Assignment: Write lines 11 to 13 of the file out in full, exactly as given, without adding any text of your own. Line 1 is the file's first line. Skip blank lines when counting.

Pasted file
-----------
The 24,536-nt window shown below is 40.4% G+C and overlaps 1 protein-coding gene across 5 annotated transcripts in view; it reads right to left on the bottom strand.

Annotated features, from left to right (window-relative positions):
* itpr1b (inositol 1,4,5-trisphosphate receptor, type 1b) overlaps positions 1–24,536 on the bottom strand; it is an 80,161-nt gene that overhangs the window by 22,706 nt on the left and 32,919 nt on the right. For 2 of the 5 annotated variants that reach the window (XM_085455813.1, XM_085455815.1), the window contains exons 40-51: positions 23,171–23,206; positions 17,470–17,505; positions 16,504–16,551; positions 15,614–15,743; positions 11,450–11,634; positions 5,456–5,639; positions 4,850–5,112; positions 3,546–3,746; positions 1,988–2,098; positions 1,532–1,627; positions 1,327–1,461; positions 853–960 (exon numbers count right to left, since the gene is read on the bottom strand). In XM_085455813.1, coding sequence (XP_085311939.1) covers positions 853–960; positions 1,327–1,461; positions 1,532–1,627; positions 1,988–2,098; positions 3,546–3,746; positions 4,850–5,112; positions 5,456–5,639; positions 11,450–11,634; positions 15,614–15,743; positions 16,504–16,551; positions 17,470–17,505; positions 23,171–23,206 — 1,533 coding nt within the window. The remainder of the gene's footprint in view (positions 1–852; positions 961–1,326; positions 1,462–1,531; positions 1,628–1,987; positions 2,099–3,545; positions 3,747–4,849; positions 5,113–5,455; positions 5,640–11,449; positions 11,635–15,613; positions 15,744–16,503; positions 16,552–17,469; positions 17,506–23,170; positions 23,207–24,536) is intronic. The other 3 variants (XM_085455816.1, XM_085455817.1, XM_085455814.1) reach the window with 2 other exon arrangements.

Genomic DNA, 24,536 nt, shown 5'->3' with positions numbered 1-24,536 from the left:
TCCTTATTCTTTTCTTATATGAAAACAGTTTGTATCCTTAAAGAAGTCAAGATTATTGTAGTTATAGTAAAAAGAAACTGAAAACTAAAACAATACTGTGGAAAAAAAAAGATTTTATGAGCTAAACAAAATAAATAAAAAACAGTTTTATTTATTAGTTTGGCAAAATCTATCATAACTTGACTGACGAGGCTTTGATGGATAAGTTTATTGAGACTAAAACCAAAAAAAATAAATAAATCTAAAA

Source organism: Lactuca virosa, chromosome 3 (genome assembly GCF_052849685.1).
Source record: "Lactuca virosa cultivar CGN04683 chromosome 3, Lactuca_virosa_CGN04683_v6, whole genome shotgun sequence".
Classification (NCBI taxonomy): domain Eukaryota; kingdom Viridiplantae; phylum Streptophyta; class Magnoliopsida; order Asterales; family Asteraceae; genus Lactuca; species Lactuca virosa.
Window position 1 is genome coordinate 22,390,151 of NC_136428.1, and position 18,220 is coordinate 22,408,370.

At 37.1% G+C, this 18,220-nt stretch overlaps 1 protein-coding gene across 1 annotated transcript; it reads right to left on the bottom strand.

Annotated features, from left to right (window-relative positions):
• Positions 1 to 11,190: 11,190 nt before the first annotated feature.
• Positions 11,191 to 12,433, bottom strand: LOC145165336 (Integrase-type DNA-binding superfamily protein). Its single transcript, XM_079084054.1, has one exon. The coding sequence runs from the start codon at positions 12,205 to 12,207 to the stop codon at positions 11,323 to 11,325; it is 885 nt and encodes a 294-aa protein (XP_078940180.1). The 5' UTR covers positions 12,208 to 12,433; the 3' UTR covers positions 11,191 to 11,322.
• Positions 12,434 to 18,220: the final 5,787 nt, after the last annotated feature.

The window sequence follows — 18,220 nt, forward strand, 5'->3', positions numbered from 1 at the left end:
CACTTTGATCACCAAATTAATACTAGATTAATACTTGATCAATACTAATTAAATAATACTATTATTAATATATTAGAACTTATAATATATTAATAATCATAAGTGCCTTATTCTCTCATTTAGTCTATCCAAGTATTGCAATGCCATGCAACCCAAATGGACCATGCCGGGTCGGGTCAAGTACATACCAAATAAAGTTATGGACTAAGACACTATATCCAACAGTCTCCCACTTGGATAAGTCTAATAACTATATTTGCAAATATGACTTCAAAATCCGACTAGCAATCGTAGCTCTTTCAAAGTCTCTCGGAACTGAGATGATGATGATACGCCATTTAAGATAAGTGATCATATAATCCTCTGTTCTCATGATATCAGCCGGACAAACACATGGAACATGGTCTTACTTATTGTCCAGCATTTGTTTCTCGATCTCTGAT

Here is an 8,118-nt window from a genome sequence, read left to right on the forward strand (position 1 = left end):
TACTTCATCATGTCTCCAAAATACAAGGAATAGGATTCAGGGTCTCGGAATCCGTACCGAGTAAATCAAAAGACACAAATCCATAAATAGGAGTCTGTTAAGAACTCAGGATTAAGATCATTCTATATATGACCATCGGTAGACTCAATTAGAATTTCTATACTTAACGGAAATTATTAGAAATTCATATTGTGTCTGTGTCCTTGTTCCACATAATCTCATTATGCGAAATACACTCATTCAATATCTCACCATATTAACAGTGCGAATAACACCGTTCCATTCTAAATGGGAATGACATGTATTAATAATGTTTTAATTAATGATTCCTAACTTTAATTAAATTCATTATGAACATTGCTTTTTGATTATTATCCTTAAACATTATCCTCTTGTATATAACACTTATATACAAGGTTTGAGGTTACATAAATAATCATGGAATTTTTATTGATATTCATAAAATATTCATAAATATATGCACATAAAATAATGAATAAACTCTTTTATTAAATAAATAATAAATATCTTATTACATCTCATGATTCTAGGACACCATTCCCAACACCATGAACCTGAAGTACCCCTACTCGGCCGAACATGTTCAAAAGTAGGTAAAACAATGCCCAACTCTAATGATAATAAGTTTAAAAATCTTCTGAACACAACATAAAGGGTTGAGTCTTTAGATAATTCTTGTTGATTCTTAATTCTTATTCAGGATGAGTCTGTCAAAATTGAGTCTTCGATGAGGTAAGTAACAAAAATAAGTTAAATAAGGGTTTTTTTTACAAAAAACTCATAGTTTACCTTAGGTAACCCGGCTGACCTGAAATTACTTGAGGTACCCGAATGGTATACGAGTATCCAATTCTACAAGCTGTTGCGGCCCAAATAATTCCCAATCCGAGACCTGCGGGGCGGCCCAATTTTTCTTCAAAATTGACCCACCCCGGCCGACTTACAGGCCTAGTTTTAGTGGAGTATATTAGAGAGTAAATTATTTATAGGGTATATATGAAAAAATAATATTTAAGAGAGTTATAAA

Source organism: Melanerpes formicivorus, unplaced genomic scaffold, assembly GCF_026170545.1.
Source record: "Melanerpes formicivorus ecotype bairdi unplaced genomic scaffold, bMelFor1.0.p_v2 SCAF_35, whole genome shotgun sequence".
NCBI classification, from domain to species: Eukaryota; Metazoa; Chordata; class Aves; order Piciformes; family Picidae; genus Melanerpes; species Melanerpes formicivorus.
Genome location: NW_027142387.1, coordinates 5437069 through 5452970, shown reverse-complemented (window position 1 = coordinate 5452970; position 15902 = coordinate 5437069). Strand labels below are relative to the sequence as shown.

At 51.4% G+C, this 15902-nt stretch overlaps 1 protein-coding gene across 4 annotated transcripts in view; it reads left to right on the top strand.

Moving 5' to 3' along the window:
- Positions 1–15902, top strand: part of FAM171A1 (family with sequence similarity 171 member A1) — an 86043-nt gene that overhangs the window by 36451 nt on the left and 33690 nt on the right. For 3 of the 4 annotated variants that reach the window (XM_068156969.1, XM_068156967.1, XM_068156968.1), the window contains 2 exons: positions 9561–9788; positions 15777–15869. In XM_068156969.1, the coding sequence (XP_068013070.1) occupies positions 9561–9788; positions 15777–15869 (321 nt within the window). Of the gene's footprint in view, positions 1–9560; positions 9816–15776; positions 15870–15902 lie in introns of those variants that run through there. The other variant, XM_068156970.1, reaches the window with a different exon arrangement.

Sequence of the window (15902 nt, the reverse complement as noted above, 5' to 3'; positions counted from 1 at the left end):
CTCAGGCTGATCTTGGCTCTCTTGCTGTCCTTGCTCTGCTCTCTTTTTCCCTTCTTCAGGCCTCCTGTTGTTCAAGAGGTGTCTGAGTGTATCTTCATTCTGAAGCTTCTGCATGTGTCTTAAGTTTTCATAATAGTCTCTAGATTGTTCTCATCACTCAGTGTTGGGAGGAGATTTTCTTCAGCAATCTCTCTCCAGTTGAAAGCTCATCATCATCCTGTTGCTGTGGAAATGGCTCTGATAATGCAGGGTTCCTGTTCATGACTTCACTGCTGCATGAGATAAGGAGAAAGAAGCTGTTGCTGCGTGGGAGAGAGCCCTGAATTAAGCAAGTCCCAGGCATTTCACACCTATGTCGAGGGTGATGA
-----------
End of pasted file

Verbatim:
Annotated features, from left to right (window-relative positions):
• Positions 1 to 11,190: 11,190 nt before the first annotated feature.
• Positions 11,191 to 12,433, bottom strand: LOC145165336 (Integrase-type DNA-binding superfamily protein). Its single transcript, XM_079084054.1, has one exon. The coding sequence runs from the start codon at positions 12,205 to 12,207 to the stop codon at positions 11,323 to 11,325; it is 885 nt and encodes a 294-aa protein (XP_078940180.1). The 5' UTR covers positions 12,208 to 12,433; the 3' UTR covers positions 11,191 to 11,322.